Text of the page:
A cataract is an opacity in the lens (including the lens capsule) and inherited cataracts are very common in some dog breeds, for example, Labrador and Golden retrievers, Staffordshire Bull terriers, Boston terriers, Bichon Frise and many more. DNA tests are available for some breeds (Table 3).

Examination of the back of the eye (the fundus) is achieved with either indirect (Figure 4) or direct ophthalmoscopy (Figure 5). Most veterinary ophthalmologists prefer the former technique – which provides a large field of view and a 3D image. It does not take long to overcome the initial confusion, in that the image seen is both upside down and back to front!

Figure 4: Indirect ophthalmoscopy

Figure 5: Direct ophthalmoscopy. Note that the ophthalmologist has a finger resting on the cat's head, so that she can detect any tiny movement that might mean the patient is about to struggle

Direct ophthalmoscopes are most common in general practice. They do provide very good magnification, but the field of view is small and to examine the fundus thoroughly it takes longer, especially in a moving patient!

There is a wide variation in the normal appearance of the fundus – the colour of the tapetum (the shiny layer which improves nocturnal vision), the size and shape of the optic disc, the amount of pigment in the non-tapetal fundus and the distribution of the retinal blood vessels. It is worth looking at as many eyes as possible so that the differences in normality can be distinguished from pathological changes (Figures 6a and 6b).

Figure 6a: Normal cat fundus

Figure 6b: Normal dog fundus

Ophthalmic dyes

Ophthalmic dyes, especially fluorescein, are frequently necessary. They are used mainly to check for corneal ulceration. The orange impregnated strips turn green when moistened in the tear film, and any areas of corneal ulceration show up bright green where the dye adheres to the damaged area. Excess dye should be thoroughly flushed before examining the cornea and use of a blue light will enhance the fluorescence seen.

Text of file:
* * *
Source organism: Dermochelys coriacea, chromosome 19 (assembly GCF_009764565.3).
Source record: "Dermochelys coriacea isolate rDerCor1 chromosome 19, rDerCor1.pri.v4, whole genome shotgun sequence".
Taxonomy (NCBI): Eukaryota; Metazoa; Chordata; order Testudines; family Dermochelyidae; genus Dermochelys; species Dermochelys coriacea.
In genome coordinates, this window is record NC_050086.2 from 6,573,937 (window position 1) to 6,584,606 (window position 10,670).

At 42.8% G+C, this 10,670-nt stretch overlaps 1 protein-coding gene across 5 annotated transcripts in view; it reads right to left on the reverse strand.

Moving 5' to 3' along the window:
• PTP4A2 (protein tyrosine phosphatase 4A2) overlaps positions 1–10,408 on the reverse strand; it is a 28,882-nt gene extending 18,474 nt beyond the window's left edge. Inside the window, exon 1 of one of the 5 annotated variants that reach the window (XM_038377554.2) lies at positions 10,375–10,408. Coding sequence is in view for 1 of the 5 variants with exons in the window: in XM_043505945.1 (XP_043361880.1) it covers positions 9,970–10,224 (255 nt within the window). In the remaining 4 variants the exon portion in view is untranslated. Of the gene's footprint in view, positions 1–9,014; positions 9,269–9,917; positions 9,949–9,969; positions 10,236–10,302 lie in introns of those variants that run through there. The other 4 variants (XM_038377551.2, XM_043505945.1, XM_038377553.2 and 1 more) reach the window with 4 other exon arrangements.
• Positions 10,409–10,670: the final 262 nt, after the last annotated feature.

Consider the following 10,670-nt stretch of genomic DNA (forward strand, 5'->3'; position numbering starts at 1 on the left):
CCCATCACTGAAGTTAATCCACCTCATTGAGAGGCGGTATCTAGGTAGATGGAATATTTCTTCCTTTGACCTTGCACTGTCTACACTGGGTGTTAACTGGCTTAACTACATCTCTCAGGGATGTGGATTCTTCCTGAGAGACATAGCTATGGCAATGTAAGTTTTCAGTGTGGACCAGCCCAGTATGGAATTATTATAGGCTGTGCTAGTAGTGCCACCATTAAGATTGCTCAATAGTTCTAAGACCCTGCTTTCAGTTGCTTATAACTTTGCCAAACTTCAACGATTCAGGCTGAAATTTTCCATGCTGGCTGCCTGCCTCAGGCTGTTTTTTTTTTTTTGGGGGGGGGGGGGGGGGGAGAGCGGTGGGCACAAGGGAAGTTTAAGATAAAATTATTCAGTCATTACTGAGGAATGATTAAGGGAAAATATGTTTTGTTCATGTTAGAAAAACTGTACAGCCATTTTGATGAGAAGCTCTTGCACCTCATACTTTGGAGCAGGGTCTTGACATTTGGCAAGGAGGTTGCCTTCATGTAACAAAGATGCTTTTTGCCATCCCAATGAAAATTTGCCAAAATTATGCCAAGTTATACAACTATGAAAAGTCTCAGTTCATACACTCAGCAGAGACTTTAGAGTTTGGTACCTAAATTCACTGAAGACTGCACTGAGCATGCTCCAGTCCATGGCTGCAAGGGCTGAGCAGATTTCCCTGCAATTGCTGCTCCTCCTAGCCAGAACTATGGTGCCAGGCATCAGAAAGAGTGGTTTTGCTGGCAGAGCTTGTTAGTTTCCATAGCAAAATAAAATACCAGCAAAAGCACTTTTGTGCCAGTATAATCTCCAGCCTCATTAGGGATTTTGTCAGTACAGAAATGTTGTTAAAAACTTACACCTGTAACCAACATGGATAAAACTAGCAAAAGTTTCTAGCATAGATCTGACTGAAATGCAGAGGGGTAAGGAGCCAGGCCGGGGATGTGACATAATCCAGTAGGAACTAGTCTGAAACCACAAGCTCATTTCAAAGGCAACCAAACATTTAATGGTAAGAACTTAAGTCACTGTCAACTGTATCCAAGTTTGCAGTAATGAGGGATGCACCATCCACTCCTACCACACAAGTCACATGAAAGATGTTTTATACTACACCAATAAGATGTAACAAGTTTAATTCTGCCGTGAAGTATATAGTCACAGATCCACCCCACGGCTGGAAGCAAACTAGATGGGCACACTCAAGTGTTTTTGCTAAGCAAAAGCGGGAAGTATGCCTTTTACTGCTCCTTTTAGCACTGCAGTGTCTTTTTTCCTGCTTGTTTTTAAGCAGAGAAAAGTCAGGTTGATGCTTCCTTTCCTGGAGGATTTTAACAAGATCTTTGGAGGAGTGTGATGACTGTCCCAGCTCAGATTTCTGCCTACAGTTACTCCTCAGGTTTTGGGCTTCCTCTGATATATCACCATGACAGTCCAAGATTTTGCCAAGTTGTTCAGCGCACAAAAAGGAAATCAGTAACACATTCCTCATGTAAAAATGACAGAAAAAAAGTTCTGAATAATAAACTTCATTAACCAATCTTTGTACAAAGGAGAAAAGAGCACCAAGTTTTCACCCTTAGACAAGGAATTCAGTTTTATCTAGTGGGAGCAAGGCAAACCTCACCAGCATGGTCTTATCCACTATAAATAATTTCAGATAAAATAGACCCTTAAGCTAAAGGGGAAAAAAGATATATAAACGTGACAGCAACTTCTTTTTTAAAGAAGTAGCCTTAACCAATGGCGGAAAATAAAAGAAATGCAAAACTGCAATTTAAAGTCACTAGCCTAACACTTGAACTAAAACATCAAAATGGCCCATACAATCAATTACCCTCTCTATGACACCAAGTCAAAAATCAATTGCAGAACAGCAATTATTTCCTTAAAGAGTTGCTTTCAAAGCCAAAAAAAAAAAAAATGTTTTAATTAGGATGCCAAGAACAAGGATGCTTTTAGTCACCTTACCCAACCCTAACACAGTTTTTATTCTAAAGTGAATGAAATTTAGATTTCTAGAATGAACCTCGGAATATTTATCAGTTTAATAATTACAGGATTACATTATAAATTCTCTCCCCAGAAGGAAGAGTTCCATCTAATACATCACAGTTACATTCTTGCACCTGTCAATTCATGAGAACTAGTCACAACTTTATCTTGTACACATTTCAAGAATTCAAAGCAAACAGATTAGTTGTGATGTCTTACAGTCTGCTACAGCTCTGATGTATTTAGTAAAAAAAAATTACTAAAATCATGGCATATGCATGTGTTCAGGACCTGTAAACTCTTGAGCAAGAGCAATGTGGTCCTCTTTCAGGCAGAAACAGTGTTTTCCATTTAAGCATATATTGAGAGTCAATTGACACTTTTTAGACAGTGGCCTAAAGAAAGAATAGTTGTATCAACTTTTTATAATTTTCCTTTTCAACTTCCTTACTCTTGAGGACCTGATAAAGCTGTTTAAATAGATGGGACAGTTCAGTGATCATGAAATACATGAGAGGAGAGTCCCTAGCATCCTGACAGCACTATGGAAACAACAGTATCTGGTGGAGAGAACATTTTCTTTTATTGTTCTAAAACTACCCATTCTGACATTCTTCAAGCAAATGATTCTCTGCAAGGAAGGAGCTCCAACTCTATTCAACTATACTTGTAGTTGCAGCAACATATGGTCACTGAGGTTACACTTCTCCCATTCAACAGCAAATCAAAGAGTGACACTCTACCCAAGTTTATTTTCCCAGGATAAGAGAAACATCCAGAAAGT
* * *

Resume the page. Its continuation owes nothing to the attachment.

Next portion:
A second use of fluorescein is to check the patency of the nasolacrimal ducts. A drop in the eyes should result in the appearance of the green colour at the nostrils within a few minutes. The mouth should also be checked, because in some animals (especially brachycephalics), the nasolacrimal ducts open into the oropharynx. Many false negatives occur – where the dye is not visible even though there is no blockage – so, if a negative dye test occurs, it is usually followed by nasolacrimal flushing.


Tonometry is the measurement of intraocular pressure and is essential for the accurate diagnosis and monitoring of glaucoma (Figure 7). It is also used to check for uveitis. With glaucoma the pressure is elevated; with uveitis is it lowered. The normal pressure range is 10 – 25mmHg in dogs and cats.

Figure 7: Tonometry – measurement of intraocular pressure – using a Tonopen

Tonopens are most commonly used in specialty practice. The far cheaper (but more cumbersome to use) Shiotz tonometers are accurate if used correctly and can often be found in general practice. However, they are frequently dumped at the back of a cupboard and they are not used often enough!


Gonioscopy is the examination of the iridocorneal or drainage angle. This is the area of the eye thorough which aqueous drains (Figure 8). It can be directly visualised in cats and horses, but a special plastic contact lens, or goniolens, is required in order to see this part of the eye in dogs.

Figure 8: The iridocorneal angle as viewed through a goniolens

Examining the drainage angle allows the ophthalmologist to evaluate the area for abnormalities that could predispose the dog to glaucoma. Goniodysgenesis, a congenital malformation of the drainage angle, is inherited in several breeds of dog (Cocker spaniel, English Springer spaniel, Flat-coated retriever, Bassett hound) and affected dogs have a higher incidence of glaucoma in early to mid-adulthood.

In conclusion

It can be seen that by careful examination and accurate recording – using an eye examination form, with diagrams together with photos, if appropriate – a huge amount of information can be gained from the ophthalmic examination. Obviously some patients will require further diagnostic testing, such as ocular ultrasonography, or electroretinography (to assess retinal function) the discussion of which is beyond the scope of this article.

Next time you have a quiet half hour, pick up an ophthalmoscope and have a look into the eyes of some dogs and cats. You will be amazed at the beauty of the anatomy of the eye!

Suggested reading

GELATT, K. N. (2008) Essentials of Veterinary Ophthalmology 2nd Edn Wiley-Blackwell. TURNER, S. M. (2005) Veterinary Ophthalmology: A Manual for Nurses & Technicians Elsevier


Sally Turner


Sally is a Cambridge graduate and undertook her residency in comparative ophthalmology at the Animal Health Trust. She is a RCVS Registered Specialist in Veterinary Ophthalmology, currently working as a consultant ophthalmologist in London. As well as seeing clinical cases, she regularly lectures to both vets and nurses, and is the author of two books in her field, one specifically written for nurses – Veterinary Ophthalmology: a Manual for Nurses and Technicians.

• VOL 25 • No1 • January 2010 • Veterinary Nursing Journal